On the other end of the spectrum, Garcia reported having support and encouragement right away from her department and advisor. She attended numerous workshops and writing sessions and had the opportunity to get feedback from people in her field. Kwan, who did not receive centralized department support, spoke highly of University resources, such as the Princeton Writing Program. The Graduate School also encouraged students to visit the McGraw Center for Teaching & Learning or reach out to the external fellowship office if they have questions.

The interviewed students voiced wanting more departmental support for applying for the grant. Mann believed that a lot of people who are eligible in sociology don’t apply because of structural issues —  not knowing the best time to apply, limited departmental support, and a lack of clear monetary benefit, especially for students in the social sciences. 

“But I think it also disincentives a lot of students because you’re going through an extremely rigorous application process, I mean, easily one of the most [rigorous] honestly, probably more stressful than applying to grad school,” Mann said. “But you’re not actually getting anything new on top of it, which is a little disheartening to people.”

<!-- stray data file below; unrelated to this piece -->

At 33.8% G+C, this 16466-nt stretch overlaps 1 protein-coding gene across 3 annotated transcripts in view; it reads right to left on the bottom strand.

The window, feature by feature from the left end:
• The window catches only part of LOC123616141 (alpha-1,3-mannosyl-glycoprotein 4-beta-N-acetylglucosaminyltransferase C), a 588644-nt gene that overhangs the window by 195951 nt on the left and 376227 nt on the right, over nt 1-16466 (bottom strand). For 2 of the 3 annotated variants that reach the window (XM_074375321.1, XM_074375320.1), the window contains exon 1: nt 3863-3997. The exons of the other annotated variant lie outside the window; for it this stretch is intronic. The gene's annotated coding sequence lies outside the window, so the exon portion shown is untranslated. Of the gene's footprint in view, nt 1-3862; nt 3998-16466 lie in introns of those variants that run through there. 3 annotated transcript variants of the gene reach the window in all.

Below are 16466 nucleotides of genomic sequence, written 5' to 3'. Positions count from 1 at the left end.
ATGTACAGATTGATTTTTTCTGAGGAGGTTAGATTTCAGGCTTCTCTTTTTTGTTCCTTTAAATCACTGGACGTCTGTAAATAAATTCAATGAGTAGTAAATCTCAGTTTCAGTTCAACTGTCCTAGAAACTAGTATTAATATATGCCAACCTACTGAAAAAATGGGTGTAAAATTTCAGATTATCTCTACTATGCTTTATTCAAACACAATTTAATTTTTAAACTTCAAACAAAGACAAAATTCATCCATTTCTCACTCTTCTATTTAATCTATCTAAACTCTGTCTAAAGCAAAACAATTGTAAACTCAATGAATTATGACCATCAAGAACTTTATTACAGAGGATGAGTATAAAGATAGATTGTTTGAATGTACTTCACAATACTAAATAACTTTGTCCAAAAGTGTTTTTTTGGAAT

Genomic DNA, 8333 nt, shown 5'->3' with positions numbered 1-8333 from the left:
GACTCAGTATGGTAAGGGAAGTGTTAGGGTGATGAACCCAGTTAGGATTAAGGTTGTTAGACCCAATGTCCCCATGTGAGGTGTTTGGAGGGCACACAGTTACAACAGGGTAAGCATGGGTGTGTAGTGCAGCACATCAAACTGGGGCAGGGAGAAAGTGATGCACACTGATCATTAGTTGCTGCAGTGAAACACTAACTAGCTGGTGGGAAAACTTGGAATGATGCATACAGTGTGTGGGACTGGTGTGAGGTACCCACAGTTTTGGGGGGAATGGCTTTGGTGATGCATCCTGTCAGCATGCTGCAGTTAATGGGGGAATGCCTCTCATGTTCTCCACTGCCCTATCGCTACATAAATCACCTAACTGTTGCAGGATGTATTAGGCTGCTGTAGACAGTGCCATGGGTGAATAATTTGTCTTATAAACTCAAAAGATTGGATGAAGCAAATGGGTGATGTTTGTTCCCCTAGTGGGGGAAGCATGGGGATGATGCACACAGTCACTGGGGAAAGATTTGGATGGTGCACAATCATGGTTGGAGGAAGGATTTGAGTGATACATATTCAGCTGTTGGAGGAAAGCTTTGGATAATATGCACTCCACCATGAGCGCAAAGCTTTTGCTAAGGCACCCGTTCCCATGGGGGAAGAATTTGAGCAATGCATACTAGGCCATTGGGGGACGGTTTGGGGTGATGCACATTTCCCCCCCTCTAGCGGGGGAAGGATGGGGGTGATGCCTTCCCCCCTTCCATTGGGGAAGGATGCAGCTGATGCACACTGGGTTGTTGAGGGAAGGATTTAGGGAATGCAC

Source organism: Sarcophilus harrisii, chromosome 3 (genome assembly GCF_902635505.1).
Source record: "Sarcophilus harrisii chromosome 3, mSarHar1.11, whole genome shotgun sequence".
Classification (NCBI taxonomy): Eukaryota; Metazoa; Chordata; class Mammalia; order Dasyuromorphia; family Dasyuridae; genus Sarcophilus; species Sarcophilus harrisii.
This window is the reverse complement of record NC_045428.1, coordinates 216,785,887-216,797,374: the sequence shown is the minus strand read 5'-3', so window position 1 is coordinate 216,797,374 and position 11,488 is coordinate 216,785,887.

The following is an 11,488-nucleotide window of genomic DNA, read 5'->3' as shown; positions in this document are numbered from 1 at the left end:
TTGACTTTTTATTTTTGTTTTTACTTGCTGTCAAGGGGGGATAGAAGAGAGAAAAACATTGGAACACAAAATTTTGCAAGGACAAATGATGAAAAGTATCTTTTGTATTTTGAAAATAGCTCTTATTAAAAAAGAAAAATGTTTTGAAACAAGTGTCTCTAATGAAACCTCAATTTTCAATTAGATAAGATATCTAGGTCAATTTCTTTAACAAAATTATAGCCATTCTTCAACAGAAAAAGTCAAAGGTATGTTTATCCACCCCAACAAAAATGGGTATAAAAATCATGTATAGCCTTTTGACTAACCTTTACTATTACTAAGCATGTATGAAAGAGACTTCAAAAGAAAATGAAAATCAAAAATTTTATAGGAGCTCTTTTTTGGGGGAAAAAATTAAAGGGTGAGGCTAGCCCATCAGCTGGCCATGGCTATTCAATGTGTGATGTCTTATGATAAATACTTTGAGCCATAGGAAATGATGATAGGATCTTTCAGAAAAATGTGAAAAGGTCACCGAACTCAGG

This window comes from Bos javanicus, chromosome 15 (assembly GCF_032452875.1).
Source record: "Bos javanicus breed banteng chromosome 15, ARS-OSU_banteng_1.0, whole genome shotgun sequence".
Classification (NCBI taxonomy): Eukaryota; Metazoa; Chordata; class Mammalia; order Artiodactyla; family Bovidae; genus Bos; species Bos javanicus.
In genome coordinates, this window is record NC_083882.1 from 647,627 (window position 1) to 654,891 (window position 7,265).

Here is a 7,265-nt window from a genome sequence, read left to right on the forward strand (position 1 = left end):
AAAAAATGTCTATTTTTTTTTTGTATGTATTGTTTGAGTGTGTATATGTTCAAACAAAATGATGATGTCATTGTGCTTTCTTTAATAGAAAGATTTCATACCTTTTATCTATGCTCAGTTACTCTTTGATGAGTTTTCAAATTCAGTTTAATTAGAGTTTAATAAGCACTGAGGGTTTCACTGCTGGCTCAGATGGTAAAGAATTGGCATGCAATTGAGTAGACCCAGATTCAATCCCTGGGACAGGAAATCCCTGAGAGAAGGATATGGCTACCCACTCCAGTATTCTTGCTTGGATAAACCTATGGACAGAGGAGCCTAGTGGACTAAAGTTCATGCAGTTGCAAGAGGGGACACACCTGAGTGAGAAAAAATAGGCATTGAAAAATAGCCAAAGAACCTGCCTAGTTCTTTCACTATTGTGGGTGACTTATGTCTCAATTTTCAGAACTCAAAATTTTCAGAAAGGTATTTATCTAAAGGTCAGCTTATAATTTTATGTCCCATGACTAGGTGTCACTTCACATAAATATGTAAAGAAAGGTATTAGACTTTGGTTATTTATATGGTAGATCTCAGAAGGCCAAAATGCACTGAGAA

McQuillan also commented on the lack of direct monetary payoff.

“I’m a little bit torn, because it’s kind of funny to win hundreds of thousands of dollars in research money and realize at the same time that you’ll never actually see any of it.”

Turning to just the students who earned a grant at Princeton from 2012–2023, 240 Princeton graduate students received grant awards in 10 unique fields, with the largest being life Sciences with 60 students, or 25 percent of all GRFP awards received at Princeton, and the smallest being Materials Research with five students, or two percent of the awards. The grants came from over 80 distinct subfields. The top subfields were Ecology and Neurosciences with 12 students each and Astronomy and Astrophysics and Chemical Engineering with 11 students.